Untill now I'd only been to the other two henges which are both easy to see and get to as theres a carpark between them. This northern henge has no carpark though there is room for a couple of cars at the side of the road but a few no parking signs deter this, not me though.
This was a good vibe place for me though, a tarzy hung over the henge bank and occupied Eric for the whole time, Maggie the Jack Russell kept reacting to something only she could detect, and more than half my photos came out blurry, adding to the mystery of the place very muchly. As if the trees and age of the thing weren't enough. The henge was bigger and better preserved than I'd thought they'd be, a perambulance will pass by both entrances and the henge will reveal itself to you in good time.
This was a nice place to visit amongst the trees (helped keep me out of the wind!)
I parked near the 'no parking' sign and easily gained access to the site as the fence at this point had fallen down. After stepping over a dumped tractor tyre I could easily make out the deep ditch – way above head height from the bottom of the ditch. Despite the trees it was easy to follow the ditch around and the Henge itself was surprisingly large and in better condition than I would have thought.
I would advise that you visit in winter so that you get a better idea of what a huge site this is. Even without the leaves and foilage, it is a hard site to decipher when you first enter but after we had walked the entire circumferance of this mighty henge, we had a better idea of what we were looking at!
With no clear entry point to this enormous site, now thickly wooded, we parked up and clambered through a bit of broken fence on the western side where the lane skirts it. It takes an enormous amount of imagination to work this one out just because its a bit like hacking your way through some subtropical jungle. The bunnies scampered out of our way, the deer bolted, a family of tapir cantered away and I half expected to see a monumental python drop hideously from a branch...If you have a wild imagination come here! (I lied about the tapir). But despite the verdant undergrowth and dense woodland you can still make out the banks and ditches and the vast internal space. It's very moving, actually.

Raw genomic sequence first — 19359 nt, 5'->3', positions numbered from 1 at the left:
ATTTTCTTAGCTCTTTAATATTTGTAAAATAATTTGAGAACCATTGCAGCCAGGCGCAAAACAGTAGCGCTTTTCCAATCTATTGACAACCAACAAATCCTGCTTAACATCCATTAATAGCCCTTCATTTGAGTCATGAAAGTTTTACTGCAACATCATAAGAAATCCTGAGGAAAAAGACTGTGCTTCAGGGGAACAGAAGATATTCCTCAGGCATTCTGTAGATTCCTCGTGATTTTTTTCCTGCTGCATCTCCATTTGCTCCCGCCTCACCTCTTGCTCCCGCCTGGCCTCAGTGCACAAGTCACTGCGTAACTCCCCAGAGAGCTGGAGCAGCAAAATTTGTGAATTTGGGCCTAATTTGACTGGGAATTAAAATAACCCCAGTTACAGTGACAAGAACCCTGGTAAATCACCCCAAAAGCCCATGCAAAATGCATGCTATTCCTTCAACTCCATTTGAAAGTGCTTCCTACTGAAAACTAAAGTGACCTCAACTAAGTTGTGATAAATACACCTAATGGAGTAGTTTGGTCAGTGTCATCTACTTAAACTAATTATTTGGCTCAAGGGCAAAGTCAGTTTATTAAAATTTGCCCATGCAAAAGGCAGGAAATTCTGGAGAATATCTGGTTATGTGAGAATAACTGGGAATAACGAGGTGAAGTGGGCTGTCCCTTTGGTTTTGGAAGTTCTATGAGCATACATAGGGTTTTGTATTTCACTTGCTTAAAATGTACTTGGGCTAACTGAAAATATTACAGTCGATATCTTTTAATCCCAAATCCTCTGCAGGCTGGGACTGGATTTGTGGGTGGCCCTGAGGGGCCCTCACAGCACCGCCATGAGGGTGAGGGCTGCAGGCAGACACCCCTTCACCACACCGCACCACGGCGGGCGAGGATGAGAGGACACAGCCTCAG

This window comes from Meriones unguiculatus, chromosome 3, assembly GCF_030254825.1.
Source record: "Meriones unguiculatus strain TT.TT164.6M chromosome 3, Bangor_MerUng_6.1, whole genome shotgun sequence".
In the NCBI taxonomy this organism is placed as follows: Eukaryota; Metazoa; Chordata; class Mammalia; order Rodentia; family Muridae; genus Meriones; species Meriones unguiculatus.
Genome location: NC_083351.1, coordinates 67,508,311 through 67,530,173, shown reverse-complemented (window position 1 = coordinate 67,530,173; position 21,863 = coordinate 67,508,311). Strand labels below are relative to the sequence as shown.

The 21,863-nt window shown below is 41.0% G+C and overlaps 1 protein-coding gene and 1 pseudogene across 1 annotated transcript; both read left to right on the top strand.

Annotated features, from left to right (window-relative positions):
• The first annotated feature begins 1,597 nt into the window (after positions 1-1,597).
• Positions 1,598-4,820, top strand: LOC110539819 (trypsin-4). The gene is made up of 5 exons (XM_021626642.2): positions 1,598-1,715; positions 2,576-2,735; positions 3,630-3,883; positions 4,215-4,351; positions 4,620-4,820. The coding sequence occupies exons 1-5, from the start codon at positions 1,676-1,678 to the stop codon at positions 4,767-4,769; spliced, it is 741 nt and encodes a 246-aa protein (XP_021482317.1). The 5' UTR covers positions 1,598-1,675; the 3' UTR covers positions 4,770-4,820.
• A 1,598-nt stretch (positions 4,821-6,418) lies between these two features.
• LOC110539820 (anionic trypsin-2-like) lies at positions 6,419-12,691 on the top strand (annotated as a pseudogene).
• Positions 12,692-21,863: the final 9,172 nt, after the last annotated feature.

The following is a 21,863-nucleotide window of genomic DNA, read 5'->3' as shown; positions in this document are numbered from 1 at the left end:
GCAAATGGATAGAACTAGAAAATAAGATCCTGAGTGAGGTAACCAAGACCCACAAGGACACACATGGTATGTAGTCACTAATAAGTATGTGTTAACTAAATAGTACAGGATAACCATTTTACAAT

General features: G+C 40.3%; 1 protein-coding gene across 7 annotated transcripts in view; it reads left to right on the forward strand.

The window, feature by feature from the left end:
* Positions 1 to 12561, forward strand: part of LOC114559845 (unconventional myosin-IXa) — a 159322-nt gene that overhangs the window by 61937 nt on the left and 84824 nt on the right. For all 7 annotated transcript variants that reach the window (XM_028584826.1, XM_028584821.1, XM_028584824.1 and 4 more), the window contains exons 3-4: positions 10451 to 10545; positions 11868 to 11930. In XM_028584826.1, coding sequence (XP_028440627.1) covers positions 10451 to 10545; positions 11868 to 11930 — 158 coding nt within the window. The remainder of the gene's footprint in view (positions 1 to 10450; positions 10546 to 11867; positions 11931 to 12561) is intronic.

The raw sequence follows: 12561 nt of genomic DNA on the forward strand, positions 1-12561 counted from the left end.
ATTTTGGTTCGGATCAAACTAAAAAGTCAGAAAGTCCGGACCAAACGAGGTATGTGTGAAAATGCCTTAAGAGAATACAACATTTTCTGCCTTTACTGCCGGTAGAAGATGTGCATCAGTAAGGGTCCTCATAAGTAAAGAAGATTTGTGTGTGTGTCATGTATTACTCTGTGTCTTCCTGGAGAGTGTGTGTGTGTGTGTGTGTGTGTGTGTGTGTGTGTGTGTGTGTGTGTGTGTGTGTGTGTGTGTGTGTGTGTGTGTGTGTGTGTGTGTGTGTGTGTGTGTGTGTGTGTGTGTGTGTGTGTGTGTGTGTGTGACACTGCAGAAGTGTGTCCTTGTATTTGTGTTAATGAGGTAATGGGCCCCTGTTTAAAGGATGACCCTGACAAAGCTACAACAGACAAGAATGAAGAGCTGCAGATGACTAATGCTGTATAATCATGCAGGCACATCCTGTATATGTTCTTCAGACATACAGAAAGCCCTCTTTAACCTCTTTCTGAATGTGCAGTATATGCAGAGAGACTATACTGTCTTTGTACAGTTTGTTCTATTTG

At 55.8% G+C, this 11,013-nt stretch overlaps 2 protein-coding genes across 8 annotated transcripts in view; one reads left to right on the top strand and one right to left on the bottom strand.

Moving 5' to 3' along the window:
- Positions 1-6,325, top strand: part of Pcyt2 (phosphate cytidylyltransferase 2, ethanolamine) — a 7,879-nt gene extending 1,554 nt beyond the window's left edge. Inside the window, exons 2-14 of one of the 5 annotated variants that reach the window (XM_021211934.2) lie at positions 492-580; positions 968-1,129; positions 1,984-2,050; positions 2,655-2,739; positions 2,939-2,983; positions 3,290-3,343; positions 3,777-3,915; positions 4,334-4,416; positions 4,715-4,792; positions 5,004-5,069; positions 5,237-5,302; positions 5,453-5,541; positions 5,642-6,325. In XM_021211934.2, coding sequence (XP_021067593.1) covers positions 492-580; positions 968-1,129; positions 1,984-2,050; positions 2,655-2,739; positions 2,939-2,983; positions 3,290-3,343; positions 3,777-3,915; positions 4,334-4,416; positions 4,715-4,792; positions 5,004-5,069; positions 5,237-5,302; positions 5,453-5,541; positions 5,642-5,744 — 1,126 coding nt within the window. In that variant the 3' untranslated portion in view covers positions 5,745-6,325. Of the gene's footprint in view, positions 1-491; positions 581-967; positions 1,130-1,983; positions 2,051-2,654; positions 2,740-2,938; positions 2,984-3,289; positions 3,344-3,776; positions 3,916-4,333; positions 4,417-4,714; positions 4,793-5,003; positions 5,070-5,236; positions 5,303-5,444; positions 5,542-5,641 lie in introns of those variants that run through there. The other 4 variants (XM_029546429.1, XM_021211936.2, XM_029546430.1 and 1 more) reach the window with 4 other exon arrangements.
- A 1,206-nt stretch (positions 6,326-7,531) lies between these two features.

An excellent site, I was a touch worried about the trees before arriving....but there was no need.
After using the ditch bottom to walk round the henge I was surprised to see just how well defined the henge actually is........
Entering the wooded area, I immediately saw the banks, steep and dark, under the trees. It was impossible to see the henge as a whole, hence difficult to get a scale.
This henge had a sleepy, foreboding nature, and felt a little creepy to me.
Have to agree with Fitz about this henge, while the centre and south henges are derelict and abandoned this one is alive and well, even in the depths of winter and with a frosting of snow. The bank is huge, as is the berm (does my berm look big in this?) and the 2 entrances to the northwest and southeast are both clearly defined and lead over the deep ditch to the centre. Must be a wonderful place in the summertime.
I love this henge. It is completely wooded with a well defined, deep ditch and bank.
The wood has obviously saved it from the plough.
This feels like a far more intimate space than the gargantuan central henge. More fitting for a final ritual venue (if the henges were processed through).
The vibes are lovely and you could spend a day just mooching around this place, a good spot to spend a night in, too.
The floor is lovely and springy due to years of accumulation of leaf litter and that lovely loamy soil it forms.
I was loathed to leave this place but my bread snappers demanded that I pay the bribe I had offered for visiting. A visit to Stump Cross caverns.